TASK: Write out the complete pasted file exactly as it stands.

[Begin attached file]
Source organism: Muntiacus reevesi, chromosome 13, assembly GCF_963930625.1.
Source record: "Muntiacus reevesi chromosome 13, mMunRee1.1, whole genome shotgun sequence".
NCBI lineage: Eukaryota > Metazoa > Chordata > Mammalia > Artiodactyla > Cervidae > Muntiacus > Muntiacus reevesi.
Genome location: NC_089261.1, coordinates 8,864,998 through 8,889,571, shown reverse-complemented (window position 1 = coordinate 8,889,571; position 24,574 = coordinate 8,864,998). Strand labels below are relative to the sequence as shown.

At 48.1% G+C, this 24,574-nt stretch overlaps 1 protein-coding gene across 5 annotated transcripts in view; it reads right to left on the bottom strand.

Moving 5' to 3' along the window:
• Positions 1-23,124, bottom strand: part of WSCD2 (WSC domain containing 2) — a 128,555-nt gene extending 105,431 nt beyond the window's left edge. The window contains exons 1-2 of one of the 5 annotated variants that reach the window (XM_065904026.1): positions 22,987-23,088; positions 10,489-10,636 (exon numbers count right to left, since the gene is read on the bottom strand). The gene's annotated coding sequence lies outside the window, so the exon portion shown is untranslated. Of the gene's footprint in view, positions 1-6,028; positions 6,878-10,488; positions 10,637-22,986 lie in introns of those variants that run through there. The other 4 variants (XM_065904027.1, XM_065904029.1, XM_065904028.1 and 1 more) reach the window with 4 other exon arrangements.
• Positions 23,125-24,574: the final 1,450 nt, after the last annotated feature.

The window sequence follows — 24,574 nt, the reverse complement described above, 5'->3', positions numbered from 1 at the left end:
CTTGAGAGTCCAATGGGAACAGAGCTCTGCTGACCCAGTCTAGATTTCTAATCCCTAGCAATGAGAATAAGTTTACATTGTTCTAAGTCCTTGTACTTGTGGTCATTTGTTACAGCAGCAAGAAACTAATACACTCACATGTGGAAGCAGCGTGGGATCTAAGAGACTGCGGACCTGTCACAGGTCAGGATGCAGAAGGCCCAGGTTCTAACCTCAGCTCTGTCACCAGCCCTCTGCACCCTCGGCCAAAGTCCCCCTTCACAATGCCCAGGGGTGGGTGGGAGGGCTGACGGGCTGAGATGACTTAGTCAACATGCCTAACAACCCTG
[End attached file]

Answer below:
Source organism: Muntiacus reevesi, chromosome 13, assembly GCF_963930625.1.
Source record: "Muntiacus reevesi chromosome 13, mMunRee1.1, whole genome shotgun sequence".
NCBI lineage: Eukaryota > Metazoa > Chordata > Mammalia > Artiodactyla > Cervidae > Muntiacus > Muntiacus reevesi.
Genome location: NC_089261.1, coordinates 8,864,998 through 8,889,571, shown reverse-complemented (window position 1 = coordinate 8,889,571; position 24,574 = coordinate 8,864,998). Strand labels below are relative to the sequence as shown.

At 48.1% G+C, this 24,574-nt stretch overlaps 1 protein-coding gene across 5 annotated transcripts in view; it reads right to left on the bottom strand.

Moving 5' to 3' along the window:
• Positions 1-23,124, bottom strand: part of WSCD2 (WSC domain containing 2) — a 128,555-nt gene extending 105,431 nt beyond the window's left edge. The window contains exons 1-2 of one of the 5 annotated variants that reach the window (XM_065904026.1): positions 22,987-23,088; positions 10,489-10,636 (exon numbers count right to left, since the gene is read on the bottom strand). The gene's annotated coding sequence lies outside the window, so the exon portion shown is untranslated. Of the gene's footprint in view, positions 1-6,028; positions 6,878-10,488; positions 10,637-22,986 lie in introns of those variants that run through there. The other 4 variants (XM_065904027.1, XM_065904029.1, XM_065904028.1 and 1 more) reach the window with 4 other exon arrangements.
• Positions 23,125-24,574: the final 1,450 nt, after the last annotated feature.

The window sequence follows — 24,574 nt, the reverse complement described above, 5'->3', positions numbered from 1 at the left end:
CTTGAGAGTCCAATGGGAACAGAGCTCTGCTGACCCAGTCTAGATTTCTAATCCCTAGCAATGAGAATAAGTTTACATTGTTCTAAGTCCTTGTACTTGTGGTCATTTGTTACAGCAGCAAGAAACTAATACACTCACATGTGGAAGCAGCGTGGGATCTAAGAGACTGCGGACCTGTCACAGGTCAGGATGCAGAAGGCCCAGGTTCTAACCTCAGCTCTGTCACCAGCCCTCTGCACCCTCGGCCAAAGTCCCCCTTCACAATGCCCAGGGGTGGGTGGGAGGGCTGACGGGCTGAGATGACTTAGTCAACATGCCTAACAACCCTG